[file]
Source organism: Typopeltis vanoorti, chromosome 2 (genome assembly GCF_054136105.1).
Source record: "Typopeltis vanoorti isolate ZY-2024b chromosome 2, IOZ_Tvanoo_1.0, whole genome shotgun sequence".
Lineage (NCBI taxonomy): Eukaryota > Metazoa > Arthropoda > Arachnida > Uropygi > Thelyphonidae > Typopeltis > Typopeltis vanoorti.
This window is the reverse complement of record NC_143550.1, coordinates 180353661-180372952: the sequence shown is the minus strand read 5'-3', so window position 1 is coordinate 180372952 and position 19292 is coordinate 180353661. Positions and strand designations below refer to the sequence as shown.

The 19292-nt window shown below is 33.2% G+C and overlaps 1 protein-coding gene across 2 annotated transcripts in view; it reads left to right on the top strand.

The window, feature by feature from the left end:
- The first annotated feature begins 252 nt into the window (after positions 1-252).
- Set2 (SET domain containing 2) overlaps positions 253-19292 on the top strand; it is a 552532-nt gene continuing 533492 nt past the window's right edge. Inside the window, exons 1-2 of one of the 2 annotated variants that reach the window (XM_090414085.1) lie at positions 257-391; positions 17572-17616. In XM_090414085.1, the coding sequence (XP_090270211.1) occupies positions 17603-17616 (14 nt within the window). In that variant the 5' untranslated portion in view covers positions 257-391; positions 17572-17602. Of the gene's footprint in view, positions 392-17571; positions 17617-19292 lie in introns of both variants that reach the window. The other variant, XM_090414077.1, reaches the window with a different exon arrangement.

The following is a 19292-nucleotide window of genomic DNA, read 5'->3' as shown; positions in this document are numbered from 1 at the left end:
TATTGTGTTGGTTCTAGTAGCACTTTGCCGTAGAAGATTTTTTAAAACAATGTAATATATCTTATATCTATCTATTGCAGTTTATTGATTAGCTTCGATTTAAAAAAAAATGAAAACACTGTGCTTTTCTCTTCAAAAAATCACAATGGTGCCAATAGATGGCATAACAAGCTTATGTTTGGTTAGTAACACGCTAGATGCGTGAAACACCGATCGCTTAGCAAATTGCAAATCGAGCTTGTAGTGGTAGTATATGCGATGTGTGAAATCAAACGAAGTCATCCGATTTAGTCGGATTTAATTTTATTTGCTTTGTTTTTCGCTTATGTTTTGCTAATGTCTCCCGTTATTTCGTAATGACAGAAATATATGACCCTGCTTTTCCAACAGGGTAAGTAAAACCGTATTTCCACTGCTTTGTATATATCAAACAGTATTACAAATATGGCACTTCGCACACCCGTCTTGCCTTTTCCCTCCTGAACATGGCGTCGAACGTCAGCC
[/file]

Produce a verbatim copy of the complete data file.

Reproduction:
Source organism: Typopeltis vanoorti, chromosome 2 (genome assembly GCF_054136105.1).
Source record: "Typopeltis vanoorti isolate ZY-2024b chromosome 2, IOZ_Tvanoo_1.0, whole genome shotgun sequence".
Lineage (NCBI taxonomy): Eukaryota > Metazoa > Arthropoda > Arachnida > Uropygi > Thelyphonidae > Typopeltis > Typopeltis vanoorti.
This window is the reverse complement of record NC_143550.1, coordinates 180353661-180372952: the sequence shown is the minus strand read 5'-3', so window position 1 is coordinate 180372952 and position 19292 is coordinate 180353661. Positions and strand designations below refer to the sequence as shown.

The 19292-nt window shown below is 33.2% G+C and overlaps 1 protein-coding gene across 2 annotated transcripts in view; it reads left to right on the top strand.

The window, feature by feature from the left end:
- The first annotated feature begins 252 nt into the window (after positions 1-252).
- Set2 (SET domain containing 2) overlaps positions 253-19292 on the top strand; it is a 552532-nt gene continuing 533492 nt past the window's right edge. Inside the window, exons 1-2 of one of the 2 annotated variants that reach the window (XM_090414085.1) lie at positions 257-391; positions 17572-17616. In XM_090414085.1, the coding sequence (XP_090270211.1) occupies positions 17603-17616 (14 nt within the window). In that variant the 5' untranslated portion in view covers positions 257-391; positions 17572-17602. Of the gene's footprint in view, positions 392-17571; positions 17617-19292 lie in introns of both variants that reach the window. The other variant, XM_090414077.1, reaches the window with a different exon arrangement.

The following is a 19292-nucleotide window of genomic DNA, read 5'->3' as shown; positions in this document are numbered from 1 at the left end:
TATTGTGTTGGTTCTAGTAGCACTTTGCCGTAGAAGATTTTTTAAAACAATGTAATATATCTTATATCTATCTATTGCAGTTTATTGATTAGCTTCGATTTAAAAAAAAATGAAAACACTGTGCTTTTCTCTTCAAAAAATCACAATGGTGCCAATAGATGGCATAACAAGCTTATGTTTGGTTAGTAACACGCTAGATGCGTGAAACACCGATCGCTTAGCAAATTGCAAATCGAGCTTGTAGTGGTAGTATATGCGATGTGTGAAATCAAACGAAGTCATCCGATTTAGTCGGATTTAATTTTATTTGCTTTGTTTTTCGCTTATGTTTTGCTAATGTCTCCCGTTATTTCGTAATGACAGAAATATATGACCCTGCTTTTCCAACAGGGTAAGTAAAACCGTATTTCCACTGCTTTGTATATATCAAACAGTATTACAAATATGGCACTTCGCACACCCGTCTTGCCTTTTCCCTCCTGAACATGGCGTCGAACGTCAGCC